Finally after years of another civil war and his political gamesmanship Octavian had killed all of Caesar’s murders and Marc Antony, and exiled Lepidus, leaving him in absolute power of Rome. This culminated with the senate titling him with the name “Augustus,” in Latin meaning “the illustrious one.” This title was more of a religious title of authority than a political one that would allow Augustus Caesar to maneuver his way into becoming Rome’s first emperor, and ending the Roman Republic era.
The Temple of Divus Caesar
Caesar’s ashes had been collected and later placed in the base of the Alter the Rome Senate had erected on the site of his cremation. In 31 BC Octavian began the construction of a temple to honor his adopted father also at that site. In 29 BC, two years later, the temple was dedicated to “Divus Julius,” the Deified Caesar.

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This is what the Temple of Caesar may have looked like. Note the recess with the Alter at the center front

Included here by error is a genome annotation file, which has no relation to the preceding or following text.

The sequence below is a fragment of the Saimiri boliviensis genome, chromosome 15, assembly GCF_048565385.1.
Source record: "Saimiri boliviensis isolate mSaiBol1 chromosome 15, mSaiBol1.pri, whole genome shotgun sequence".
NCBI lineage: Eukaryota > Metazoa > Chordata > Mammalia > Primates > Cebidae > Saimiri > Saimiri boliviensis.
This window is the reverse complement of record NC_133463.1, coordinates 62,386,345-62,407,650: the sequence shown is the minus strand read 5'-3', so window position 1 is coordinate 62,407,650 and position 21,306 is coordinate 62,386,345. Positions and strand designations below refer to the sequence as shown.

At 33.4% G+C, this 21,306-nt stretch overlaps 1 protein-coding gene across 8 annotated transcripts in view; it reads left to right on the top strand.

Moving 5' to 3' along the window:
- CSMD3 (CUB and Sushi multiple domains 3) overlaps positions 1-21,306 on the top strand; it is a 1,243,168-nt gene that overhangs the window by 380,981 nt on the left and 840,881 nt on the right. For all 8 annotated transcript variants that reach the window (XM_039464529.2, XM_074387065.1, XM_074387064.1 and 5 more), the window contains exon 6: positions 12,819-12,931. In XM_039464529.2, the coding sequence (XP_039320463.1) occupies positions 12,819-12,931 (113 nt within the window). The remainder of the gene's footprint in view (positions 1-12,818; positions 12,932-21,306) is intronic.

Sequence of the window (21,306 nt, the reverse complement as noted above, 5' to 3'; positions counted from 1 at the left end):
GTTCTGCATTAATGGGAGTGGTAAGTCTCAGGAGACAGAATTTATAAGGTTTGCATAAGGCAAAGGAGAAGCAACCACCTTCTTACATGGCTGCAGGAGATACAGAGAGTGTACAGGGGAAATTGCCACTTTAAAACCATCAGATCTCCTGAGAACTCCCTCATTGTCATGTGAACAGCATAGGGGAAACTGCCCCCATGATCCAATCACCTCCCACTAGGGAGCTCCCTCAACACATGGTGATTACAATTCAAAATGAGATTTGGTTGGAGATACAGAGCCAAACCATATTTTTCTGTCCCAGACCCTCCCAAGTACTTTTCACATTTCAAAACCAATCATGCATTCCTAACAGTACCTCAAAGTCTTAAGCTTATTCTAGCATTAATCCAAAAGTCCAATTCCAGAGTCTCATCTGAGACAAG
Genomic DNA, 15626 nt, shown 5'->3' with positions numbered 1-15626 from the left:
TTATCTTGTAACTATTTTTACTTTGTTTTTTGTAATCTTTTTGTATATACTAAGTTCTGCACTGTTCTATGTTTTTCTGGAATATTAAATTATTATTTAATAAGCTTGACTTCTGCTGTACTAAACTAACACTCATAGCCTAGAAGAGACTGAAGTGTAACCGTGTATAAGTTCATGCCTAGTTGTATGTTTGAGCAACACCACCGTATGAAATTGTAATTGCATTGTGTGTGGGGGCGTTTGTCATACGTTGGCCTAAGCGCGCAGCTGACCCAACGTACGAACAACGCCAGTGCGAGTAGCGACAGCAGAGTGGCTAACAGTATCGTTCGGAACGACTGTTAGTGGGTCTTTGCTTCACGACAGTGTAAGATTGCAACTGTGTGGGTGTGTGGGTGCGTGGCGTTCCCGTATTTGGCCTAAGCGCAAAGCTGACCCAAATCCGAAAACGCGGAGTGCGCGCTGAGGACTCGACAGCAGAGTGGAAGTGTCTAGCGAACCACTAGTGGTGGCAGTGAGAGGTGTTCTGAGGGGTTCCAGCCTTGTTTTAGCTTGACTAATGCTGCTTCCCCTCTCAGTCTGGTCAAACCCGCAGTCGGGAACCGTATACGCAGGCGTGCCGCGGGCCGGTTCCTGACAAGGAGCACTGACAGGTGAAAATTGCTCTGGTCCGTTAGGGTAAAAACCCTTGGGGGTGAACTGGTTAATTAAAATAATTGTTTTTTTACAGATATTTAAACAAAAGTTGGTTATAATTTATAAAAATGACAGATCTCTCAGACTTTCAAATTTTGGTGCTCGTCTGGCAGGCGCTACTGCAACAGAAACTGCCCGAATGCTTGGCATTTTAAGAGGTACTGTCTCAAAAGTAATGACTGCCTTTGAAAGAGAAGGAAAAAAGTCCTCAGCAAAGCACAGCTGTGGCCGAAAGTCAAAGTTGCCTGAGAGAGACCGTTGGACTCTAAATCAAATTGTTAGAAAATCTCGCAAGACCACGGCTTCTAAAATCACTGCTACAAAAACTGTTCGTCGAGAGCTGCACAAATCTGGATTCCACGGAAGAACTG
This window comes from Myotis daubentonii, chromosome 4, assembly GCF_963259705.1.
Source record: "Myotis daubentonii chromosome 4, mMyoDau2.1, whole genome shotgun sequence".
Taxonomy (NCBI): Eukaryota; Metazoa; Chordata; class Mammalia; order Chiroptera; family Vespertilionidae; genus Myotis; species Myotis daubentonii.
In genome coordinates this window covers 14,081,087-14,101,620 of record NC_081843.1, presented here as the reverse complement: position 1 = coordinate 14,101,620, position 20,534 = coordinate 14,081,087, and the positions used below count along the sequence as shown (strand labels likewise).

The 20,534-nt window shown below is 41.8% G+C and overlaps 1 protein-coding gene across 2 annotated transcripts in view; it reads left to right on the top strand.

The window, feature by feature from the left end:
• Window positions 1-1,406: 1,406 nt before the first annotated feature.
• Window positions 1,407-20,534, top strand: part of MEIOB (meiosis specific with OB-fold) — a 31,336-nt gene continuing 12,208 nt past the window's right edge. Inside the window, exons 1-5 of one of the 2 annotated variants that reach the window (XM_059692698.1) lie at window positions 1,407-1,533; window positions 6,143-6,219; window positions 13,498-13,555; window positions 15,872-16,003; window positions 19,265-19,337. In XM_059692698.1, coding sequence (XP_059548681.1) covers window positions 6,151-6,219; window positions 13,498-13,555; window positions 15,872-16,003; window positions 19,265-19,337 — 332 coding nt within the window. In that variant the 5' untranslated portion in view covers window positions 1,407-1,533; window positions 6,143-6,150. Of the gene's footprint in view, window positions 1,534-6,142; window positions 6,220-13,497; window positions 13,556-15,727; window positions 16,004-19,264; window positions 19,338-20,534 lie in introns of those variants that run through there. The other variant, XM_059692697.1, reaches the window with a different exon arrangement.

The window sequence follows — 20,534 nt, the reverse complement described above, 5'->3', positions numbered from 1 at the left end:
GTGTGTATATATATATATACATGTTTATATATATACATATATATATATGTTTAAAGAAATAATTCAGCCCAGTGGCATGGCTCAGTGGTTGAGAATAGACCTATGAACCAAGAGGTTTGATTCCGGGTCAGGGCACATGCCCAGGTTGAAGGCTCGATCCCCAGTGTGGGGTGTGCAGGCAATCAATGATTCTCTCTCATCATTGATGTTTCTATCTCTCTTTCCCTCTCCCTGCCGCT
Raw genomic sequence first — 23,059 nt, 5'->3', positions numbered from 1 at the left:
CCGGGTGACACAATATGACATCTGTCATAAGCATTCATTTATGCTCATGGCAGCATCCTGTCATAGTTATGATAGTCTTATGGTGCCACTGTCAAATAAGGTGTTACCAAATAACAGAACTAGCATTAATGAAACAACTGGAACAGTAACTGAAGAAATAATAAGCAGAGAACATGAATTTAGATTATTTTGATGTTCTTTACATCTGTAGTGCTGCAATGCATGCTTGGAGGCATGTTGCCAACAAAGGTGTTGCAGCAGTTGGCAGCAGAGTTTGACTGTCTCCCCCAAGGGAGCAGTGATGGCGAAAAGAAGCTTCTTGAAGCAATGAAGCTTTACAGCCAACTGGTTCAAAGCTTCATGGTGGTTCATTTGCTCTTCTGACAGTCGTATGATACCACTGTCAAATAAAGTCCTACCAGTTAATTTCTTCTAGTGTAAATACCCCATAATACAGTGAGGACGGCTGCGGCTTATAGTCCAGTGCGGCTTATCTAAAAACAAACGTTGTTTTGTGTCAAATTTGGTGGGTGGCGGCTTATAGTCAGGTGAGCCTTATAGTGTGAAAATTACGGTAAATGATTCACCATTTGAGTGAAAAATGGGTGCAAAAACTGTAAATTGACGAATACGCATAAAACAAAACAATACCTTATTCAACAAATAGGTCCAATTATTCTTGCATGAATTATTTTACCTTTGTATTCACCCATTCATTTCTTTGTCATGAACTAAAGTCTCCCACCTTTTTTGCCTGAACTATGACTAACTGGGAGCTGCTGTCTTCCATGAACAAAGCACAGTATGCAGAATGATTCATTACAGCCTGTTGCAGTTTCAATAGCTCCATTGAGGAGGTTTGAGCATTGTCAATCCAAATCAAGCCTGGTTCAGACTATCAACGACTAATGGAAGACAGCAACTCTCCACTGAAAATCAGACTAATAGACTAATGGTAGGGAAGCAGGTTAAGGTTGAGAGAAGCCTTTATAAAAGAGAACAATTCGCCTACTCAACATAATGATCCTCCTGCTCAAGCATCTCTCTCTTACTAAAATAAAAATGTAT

One of the most unique aspects of the Temple of Caesar was the recess built into its front to accommodate the senate’s Alter holding Caesar’s ashes. Around this recess was constructed a raised orators platform designed to be the new rostra for public speeches. This platform was adorned with the bronze rams taken from the ships of Antony and Cleopatra at the battle of Actium. The temple was flanked by two arches, one for the Battle of Actium and the other to celebrate Augustus’ returning the Legionary Standards after the battle of Carrhae. Inside the temple was a large statue of Julius Caesar, which included a star on his head and bearing the augural staff in its right hand. This statue could be seen from the Forum outside when the temple’s doors were open.
It’s recorded that the Temple of Caesar remained mostly intact until the late 15th century, after which it was stripped of its marble and stone.
The Temple of the Deified Caesar today
To find the Temple of Caesar in the Roman Forum when going through the Arch of Constantine entrance you walk down the still unexcavated hill toward the center of the Forum. As you pass the Temple of Antonius and Faustina on the Via Sacra, and behind the columns of the Temple of Vesta and those of the Temple of Castor and Pollus, you’ll see what looks like a small roof covering something; this is what remains of the Temple of Caesar.